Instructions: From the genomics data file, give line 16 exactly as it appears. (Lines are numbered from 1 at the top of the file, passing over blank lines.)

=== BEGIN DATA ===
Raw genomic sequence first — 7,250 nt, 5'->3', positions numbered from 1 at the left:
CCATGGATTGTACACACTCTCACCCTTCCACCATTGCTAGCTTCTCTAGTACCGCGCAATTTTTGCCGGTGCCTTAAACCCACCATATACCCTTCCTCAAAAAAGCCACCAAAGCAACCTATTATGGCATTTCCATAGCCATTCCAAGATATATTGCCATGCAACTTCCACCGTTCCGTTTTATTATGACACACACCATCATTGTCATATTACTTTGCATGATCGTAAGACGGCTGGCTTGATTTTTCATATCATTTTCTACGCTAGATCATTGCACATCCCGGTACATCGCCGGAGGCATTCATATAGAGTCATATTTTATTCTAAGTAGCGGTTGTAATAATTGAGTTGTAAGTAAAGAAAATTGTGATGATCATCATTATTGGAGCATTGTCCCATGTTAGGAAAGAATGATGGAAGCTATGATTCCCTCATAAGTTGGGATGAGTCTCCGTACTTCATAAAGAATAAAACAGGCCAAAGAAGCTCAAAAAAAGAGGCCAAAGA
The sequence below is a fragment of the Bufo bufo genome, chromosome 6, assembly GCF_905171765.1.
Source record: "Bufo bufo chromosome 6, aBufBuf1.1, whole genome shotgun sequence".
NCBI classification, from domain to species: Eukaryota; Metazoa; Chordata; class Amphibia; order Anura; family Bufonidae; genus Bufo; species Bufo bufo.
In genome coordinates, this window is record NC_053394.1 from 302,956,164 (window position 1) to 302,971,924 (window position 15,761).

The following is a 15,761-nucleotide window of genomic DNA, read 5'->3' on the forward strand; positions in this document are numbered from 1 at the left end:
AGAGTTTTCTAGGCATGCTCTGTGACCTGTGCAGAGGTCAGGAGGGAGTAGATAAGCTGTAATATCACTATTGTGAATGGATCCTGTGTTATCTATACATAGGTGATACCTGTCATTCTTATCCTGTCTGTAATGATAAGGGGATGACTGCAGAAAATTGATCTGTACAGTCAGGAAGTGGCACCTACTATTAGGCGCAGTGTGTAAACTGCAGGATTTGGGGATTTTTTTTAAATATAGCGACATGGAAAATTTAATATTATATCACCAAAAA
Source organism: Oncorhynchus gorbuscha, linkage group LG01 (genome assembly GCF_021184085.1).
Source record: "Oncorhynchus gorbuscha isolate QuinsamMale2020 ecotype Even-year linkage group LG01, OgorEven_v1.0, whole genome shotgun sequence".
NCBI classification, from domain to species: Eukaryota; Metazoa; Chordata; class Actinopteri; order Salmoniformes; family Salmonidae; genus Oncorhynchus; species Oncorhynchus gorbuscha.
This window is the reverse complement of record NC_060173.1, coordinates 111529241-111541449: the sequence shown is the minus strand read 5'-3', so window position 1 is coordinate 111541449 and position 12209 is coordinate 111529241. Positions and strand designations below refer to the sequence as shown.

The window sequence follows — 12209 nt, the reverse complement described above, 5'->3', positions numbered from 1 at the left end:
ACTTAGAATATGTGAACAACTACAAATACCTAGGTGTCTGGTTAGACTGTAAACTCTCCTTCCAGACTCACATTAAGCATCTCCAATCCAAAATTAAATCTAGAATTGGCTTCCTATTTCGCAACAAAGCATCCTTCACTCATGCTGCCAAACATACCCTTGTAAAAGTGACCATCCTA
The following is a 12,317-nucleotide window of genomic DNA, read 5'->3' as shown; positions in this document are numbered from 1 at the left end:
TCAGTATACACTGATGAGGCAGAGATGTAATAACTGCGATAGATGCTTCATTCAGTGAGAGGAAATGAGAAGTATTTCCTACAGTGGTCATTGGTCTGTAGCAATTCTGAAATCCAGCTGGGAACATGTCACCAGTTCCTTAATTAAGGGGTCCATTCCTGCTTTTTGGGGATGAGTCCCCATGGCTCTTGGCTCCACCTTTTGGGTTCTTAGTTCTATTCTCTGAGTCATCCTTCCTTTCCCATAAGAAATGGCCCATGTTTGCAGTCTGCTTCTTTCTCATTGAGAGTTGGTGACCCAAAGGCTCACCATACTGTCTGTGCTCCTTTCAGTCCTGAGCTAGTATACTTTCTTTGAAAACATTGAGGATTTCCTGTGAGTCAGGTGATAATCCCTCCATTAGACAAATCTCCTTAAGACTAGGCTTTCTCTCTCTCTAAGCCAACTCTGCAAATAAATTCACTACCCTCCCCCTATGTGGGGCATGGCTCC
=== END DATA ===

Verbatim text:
TCAGTATACACTGATGAGGCAGAGATGTAATAACTGCGATAGATGCTTCATTCAGTGAGAGGAAATGAGAAGTATTTCCTACAGTGGTCATTGGTCTGTAGCAATTCTGAAATCCAGCTGGGAACATGTCACCAGTTCCTTAATTAAGGGGTCCATTCCTGCTTTTTGGGGATGAGTCCCCATGGCTCTTGGCTCCACCTTTTGGGTTCTTAGTTCTATTCTCTGAGTCATCCTTCCTTTCCCATAAGAAATGGCCCATGTTTGCAGTCTGCTTCTTTCTCATTGAGAGTTGGTGACCCAAAGGCTCACCATACTGTCTGTGCTCCTTTCAGTCCTGAGCTAGTATACTTTCTTTGAAAACATTGAGGATTTCCTGTGAGTCAGGTGATAATCCCTCCATTAGACAAATCTCCTTAAGACTAGGCTTTCTCTCTCTCTAAGCCAACTCTGCAAATAAATTCACTACCCTCCCCCTATGTGGGGCATGGCTCC